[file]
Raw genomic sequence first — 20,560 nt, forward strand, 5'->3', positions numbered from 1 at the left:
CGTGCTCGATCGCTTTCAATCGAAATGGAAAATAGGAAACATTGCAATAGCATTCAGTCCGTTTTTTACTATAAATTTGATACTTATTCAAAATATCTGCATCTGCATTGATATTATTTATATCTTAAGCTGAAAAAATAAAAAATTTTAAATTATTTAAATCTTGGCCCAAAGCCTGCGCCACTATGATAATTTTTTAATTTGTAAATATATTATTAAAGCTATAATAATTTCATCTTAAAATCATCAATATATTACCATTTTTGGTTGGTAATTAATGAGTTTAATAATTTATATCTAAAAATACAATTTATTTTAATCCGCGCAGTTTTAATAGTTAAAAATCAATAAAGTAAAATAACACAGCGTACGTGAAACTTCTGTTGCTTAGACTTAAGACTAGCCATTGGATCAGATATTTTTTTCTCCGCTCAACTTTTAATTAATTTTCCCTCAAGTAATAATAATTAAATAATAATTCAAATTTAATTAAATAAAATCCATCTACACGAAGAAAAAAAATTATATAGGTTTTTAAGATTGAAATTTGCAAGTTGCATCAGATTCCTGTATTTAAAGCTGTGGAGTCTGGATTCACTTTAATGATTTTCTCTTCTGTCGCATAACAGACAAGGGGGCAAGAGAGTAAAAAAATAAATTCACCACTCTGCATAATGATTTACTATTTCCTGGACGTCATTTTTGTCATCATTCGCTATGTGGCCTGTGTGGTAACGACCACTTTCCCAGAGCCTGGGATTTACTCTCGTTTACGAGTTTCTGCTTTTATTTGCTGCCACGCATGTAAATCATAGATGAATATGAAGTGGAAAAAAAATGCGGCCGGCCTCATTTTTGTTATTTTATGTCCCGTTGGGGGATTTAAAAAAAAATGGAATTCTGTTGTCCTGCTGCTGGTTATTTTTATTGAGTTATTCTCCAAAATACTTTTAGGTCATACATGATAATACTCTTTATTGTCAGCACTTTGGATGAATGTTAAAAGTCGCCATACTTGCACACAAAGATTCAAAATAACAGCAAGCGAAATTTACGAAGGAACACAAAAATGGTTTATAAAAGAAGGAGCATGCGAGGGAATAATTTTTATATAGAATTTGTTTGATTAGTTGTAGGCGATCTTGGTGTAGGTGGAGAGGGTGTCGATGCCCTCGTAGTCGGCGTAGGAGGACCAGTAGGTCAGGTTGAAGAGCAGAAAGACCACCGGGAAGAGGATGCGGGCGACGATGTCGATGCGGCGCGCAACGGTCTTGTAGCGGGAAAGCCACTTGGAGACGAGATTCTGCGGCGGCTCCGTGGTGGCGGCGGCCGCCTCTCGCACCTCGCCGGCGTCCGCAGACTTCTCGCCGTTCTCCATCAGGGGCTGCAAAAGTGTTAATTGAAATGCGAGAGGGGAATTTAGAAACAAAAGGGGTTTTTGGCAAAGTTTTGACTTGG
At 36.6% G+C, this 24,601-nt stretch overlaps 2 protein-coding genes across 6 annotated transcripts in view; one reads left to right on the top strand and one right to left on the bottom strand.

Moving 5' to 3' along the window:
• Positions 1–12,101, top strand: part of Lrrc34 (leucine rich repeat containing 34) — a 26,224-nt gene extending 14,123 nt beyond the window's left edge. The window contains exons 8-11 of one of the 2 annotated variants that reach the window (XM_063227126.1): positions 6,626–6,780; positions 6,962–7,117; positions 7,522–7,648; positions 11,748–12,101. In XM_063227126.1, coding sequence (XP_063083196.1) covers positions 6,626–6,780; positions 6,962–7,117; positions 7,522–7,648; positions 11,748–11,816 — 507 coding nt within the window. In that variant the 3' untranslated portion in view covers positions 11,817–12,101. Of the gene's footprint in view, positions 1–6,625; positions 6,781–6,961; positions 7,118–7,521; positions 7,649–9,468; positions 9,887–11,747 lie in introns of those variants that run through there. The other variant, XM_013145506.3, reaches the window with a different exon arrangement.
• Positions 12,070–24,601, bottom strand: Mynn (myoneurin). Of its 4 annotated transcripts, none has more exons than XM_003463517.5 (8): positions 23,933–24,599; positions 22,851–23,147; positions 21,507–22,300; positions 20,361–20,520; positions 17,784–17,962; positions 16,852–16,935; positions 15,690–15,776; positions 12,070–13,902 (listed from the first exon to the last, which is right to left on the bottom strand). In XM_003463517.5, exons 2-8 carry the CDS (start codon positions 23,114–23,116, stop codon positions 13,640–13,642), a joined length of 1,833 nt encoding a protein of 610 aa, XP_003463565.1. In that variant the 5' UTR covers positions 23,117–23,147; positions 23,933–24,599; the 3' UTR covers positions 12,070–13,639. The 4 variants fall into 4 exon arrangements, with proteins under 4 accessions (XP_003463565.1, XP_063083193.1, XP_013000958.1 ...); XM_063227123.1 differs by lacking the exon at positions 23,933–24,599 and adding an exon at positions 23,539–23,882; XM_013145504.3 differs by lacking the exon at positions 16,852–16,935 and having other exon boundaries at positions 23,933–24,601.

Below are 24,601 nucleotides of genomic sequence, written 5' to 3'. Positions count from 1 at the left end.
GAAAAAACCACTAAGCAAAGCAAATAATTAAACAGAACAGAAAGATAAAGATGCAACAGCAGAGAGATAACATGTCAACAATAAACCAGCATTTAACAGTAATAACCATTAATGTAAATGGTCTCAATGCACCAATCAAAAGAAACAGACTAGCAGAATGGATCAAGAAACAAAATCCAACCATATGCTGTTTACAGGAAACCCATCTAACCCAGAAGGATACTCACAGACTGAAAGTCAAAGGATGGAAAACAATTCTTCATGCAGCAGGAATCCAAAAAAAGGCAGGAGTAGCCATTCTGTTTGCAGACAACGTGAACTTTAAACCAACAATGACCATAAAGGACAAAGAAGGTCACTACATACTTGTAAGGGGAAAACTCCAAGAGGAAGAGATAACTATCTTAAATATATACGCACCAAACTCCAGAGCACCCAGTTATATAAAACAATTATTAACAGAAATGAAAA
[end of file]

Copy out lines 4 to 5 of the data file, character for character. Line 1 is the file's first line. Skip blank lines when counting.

Moving 5' to 3' along the window:
• Positions 1–12,101, top strand: part of Lrrc34 (leucine rich repeat containing 34) — a 26,224-nt gene extending 14,123 nt beyond the window's left edge. The window contains exons 8-11 of one of the 2 annotated variants that reach the window (XM_063227126.1): positions 6,626–6,780; positions 6,962–7,117; positions 7,522–7,648; positions 11,748–12,101. In XM_063227126.1, coding sequence (XP_063083196.1) covers positions 6,626–6,780; positions 6,962–7,117; positions 7,522–7,648; positions 11,748–11,816 — 507 coding nt within the window. In that variant the 3' untranslated portion in view covers positions 11,817–12,101. Of the gene's footprint in view, positions 1–6,625; positions 6,781–6,961; positions 7,118–7,521; positions 7,649–9,468; positions 9,887–11,747 lie in introns of those variants that run through there. The other variant, XM_013145506.3, reaches the window with a different exon arrangement.